Tuning Pianos with Mariana Quinn

A former geologist follows her piano-tuner father’s footsteps.

Mariana Quinn
Mariana QuinnPhotograph by Stu Rosner

“In 1999, I was like, ‘I’m going to be a storm chaser,’” says Harvard’s lead piano technician Mariana Quinn, who oversees the maintenance of the University’s more than 200 pianos. Although her father was a piano technician and musician, she had no desire to enter the family business. She took one geological sciences course in college and thought, “I’ve found my niche.” But in 2005, she was working as a geological mapper for the Oregon Fish and Wildlife Service when her father died and “everything changed.” Suddenly, she realized that she wanted to “honor his legacy and follow in his footsteps.” She enrolled in the same piano technician program he’d once attended, Boston’s North Bennet Street School, and learned to tune piano by ear in the same rooms he had. “It helped the healing process,” she says. “I felt much closer to him.” Quinn is a music aficionado—the only genres she doesn’t care for are zydeco and “easy listening”—but unlike her father, she’s not a musician. “I played flute as a kid, but that’s barely worth mentioning,” she says. Tuning, however, is a scientific, experimental process for her, “like trying to fit pieces into a puzzle with definite borders—in this case, octaves.” Analytically minded, she says she’s “not a spiritual person at all, really,” but she admits piano tuning has brought her experiences she can’t explain. Her first six months as a technician, she tuned the pianos of her father’s former clients—the last ones he ever serviced. Improbably, every piano was still perfectly in tune, as if her father were still looking out for her. She teared up. “I remember thinking, is he still here with me?”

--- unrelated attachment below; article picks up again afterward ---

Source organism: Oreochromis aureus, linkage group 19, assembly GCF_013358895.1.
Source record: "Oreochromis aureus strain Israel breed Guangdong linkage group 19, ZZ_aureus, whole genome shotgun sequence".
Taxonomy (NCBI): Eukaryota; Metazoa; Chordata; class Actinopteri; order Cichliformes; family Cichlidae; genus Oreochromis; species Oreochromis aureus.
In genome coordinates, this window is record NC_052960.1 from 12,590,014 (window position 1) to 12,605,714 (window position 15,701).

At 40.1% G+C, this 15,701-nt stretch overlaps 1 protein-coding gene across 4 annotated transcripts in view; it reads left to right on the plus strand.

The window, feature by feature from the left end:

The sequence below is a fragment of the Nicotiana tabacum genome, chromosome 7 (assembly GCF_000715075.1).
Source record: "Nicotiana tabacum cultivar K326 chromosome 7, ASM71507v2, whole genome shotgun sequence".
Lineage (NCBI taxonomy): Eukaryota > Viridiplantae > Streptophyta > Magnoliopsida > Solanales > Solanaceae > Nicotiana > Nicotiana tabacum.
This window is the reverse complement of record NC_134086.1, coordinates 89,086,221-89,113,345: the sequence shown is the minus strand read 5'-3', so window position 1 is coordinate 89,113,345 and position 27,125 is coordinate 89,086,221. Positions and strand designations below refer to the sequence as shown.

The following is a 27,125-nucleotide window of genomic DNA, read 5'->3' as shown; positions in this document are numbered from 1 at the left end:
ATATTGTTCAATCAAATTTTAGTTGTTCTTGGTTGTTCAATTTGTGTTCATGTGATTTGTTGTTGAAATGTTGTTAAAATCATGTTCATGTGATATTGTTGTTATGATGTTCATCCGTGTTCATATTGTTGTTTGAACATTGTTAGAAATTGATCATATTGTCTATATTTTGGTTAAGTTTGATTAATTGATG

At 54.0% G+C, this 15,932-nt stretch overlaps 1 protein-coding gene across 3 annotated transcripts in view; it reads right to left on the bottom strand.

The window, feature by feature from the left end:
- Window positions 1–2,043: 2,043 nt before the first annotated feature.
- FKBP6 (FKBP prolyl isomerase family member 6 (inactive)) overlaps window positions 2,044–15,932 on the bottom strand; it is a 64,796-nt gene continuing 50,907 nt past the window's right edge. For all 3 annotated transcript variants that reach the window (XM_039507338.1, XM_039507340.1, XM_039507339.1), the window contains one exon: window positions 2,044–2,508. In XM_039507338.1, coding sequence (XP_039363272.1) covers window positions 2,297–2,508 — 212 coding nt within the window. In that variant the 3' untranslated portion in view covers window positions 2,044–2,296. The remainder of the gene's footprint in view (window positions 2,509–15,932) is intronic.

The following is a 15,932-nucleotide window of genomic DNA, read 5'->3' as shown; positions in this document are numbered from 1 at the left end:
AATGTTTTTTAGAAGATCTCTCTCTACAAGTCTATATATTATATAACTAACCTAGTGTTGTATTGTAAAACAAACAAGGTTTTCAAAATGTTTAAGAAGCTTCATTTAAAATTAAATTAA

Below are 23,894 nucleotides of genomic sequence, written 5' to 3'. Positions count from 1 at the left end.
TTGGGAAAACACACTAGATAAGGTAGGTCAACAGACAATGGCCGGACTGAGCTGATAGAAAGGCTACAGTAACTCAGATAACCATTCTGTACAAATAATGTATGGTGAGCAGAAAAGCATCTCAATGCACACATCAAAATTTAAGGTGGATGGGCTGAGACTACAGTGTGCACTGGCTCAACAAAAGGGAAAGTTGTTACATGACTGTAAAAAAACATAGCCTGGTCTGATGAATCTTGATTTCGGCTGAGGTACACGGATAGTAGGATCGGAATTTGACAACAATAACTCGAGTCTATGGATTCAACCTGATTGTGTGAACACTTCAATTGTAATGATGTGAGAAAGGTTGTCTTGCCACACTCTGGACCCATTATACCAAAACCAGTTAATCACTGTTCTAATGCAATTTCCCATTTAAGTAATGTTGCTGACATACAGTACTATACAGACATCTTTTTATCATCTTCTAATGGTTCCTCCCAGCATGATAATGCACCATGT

Read more articles by: Nancy Walecki

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